China flew a record number of warplanes around Taiwan, in an apparent show of displeasure over visits by a pair of American officials.
Taiwan said it detected 103 People’s Liberation Army warplanes and nine ships in its vicinity in the 24 hours to early Monday, adding this posed “posed serious challenges to security across the strait and in the region.” The number of aircraft was the most in Bloomberg-compiled data going back three years.
Forty of the planes crossed the median line in the Taiwan Strait, the second time in less than a week that China has sent that many aircraft across the line the U.S. drew in 1954. The sorties wear down Taiwan’s much smaller military and cut the time that it has to react to any attack.
While China usually doesn’t give reasons for conducting military activity around the island of 23 million people it has pledged to someday control, bigger sorties tend to coincide with meetings between foreign and Taiwanese officials. The U.S. has criticized China for holding such exercises, calling them “provocative.”
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Arizona Governor Katie Hobbs is leading a delegation that’s visiting until Wednesday, a trip will include a meeting with President Tsai Ing-wen. Hobbs plans to hold talks with top economic and trade officials, and the business community.
Taiwan Semiconductor Manufacturing Co. has said it plans to spend $40 billion to build capacity in Arizona, though in July the chipmaker said production at a planned facility would be postponed from late 2024 until 2025 due to challenges including a shortage of skilled workers and expenses running higher than in Taiwan.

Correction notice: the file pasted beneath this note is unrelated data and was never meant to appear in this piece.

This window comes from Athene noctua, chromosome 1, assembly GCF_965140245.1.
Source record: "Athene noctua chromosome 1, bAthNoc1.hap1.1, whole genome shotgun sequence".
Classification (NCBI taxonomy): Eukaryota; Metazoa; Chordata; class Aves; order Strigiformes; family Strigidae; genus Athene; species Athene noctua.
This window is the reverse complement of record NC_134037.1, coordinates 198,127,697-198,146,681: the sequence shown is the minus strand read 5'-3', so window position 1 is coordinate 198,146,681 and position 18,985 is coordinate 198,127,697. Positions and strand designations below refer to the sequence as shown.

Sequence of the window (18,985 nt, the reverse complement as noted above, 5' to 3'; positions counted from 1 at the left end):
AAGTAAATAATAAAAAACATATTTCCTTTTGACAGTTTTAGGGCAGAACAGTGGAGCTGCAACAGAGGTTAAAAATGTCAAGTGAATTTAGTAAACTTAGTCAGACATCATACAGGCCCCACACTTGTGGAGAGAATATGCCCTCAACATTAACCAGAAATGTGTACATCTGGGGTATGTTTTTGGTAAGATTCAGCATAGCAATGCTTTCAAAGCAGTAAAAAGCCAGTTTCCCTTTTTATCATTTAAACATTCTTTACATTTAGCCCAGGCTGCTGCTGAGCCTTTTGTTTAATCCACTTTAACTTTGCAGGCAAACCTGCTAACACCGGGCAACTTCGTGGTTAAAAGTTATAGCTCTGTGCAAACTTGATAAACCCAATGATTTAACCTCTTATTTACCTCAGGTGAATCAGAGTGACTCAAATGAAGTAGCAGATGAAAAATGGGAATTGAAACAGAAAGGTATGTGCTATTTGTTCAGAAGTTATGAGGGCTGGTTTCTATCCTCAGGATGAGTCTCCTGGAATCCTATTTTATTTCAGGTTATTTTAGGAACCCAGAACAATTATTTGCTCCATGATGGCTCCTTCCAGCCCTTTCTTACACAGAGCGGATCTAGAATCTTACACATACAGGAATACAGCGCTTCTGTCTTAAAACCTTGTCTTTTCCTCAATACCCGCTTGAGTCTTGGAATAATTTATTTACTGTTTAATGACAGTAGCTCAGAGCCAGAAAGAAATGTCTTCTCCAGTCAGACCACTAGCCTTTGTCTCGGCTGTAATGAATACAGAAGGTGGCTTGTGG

Also visiting this week is Laurie Locascio, under secretary of commerce for standards and technology. When she met Tsai on Monday, the president said she hoped Taiwan and the U.S. would have more exchanges on cybersecurity issues.
Locascio’s visit is likely a follow-up to a rare gathering in the U.S. in April when U.S. and Taiwanese security officials discussed how companies from the island could adopt key U.S. defense supply chain standards.
French Senator Olivier Cadic is also traveling to Taiwan, with plans to meet Vice Premier Cheng Wen-tsan and Wellington Koo, secretary-general of the National Security Council.
In a sign of the prominence Taiwan’s status plays in tensions between the U.S. and China, Chinese Foreign Minister Wang Yi used a meeting in Malta with National Security Adviser Jake Sullivan over the weekend to reiterate that Beijing considers the island a red line in the relationship.
The two sides appeared to have made their usual points on Taiwan, though Sullivan emphasized that the provision of arms or foreign military assistance to Taipei doesn’t mean the U.S. supports Taiwanese independence or views the island as a sovereign nation, according to an administration official.
Last week, China announced it was sanctioning Northrop Grumman Corp. and a subsidiary of Lockheed Martin Corp. for supplying arms to Taiwan. Neither company has any activities to sanction in China so the move is mostly symbolic.
In August, a U.S. agency announced a $500 million sale of equipment for F-16 fighters that will be supplied by Lockheed Martin. The same agency announced in December that Northrop Grumman would supply Taiwan with a system to deploy anti-tank mines.
Taiwan warned last week that China will ratchet up the military pressure it has been applying in recent years, a squeeze that’s largely borne out of frustration that Tsai’s government won’t acknowledge that Taiwan is part of China
Major General Huang Wen-chi said Tuesday that “the PLA pressure will continue and we think the pressure tomorrow will be larger than today.” His comments came just after China sailed 20 warships near the island, another record.
—With assistance from Kari Lindberg.
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